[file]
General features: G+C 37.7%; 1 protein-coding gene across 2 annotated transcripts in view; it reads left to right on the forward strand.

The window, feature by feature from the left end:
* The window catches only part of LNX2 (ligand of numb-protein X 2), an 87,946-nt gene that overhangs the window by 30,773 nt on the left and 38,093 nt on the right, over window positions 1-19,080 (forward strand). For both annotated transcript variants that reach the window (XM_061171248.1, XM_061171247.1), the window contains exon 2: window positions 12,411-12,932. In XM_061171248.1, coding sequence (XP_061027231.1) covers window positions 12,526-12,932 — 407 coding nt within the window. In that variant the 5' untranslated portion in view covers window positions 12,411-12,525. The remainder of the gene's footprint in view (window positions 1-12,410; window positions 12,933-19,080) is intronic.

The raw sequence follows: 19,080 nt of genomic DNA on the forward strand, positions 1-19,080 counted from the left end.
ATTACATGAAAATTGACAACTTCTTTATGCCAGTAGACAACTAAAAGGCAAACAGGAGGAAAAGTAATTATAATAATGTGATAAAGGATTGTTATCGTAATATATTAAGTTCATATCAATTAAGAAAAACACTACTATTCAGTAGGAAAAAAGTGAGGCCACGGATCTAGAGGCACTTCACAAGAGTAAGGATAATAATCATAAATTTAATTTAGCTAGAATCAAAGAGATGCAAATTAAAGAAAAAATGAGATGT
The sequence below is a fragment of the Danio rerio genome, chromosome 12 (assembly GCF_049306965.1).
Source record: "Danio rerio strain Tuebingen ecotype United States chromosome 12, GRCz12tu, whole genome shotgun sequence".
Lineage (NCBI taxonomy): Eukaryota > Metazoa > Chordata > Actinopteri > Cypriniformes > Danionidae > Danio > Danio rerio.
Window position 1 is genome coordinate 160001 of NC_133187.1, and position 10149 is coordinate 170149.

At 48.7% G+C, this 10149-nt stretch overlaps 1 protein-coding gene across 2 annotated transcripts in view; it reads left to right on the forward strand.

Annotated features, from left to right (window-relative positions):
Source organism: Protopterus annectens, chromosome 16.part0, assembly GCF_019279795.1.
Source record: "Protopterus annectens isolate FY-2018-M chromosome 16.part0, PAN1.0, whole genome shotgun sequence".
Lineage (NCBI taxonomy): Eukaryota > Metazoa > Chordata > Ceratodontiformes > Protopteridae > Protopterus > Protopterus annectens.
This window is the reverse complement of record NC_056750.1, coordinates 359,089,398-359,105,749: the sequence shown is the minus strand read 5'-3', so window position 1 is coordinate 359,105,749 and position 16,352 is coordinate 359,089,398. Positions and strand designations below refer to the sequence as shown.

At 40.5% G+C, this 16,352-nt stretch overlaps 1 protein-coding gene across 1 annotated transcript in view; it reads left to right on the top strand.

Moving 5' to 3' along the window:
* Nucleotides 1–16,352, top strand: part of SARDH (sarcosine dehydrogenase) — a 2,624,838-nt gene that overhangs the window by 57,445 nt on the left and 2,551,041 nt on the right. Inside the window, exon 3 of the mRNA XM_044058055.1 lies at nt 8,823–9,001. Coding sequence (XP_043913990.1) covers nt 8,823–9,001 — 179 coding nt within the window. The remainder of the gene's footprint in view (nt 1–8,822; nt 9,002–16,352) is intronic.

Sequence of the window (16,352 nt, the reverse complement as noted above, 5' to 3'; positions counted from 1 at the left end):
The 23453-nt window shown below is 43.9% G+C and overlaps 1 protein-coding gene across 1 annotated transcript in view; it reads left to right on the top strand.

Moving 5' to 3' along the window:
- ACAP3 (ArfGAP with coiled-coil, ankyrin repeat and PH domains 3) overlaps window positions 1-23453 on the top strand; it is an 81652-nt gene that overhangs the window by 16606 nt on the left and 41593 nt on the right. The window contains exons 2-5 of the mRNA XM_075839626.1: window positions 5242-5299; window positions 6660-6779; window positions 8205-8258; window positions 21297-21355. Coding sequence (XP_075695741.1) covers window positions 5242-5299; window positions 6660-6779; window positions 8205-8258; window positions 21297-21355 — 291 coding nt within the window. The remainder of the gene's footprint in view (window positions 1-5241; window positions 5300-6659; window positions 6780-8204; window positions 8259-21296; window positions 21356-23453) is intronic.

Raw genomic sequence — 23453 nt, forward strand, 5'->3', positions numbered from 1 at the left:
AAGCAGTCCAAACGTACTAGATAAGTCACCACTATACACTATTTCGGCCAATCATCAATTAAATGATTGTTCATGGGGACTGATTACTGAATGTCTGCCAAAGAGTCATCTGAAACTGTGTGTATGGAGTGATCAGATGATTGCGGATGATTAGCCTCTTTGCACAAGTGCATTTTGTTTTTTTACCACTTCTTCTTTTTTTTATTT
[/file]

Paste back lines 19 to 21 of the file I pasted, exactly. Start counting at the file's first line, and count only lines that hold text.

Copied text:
Sequence of the window (16,352 nt, the reverse complement as noted above, 5' to 3'; positions counted from 1 at the left end):
The 23453-nt window shown below is 43.9% G+C and overlaps 1 protein-coding gene across 1 annotated transcript in view; it reads left to right on the top strand.

Moving 5' to 3' along the window: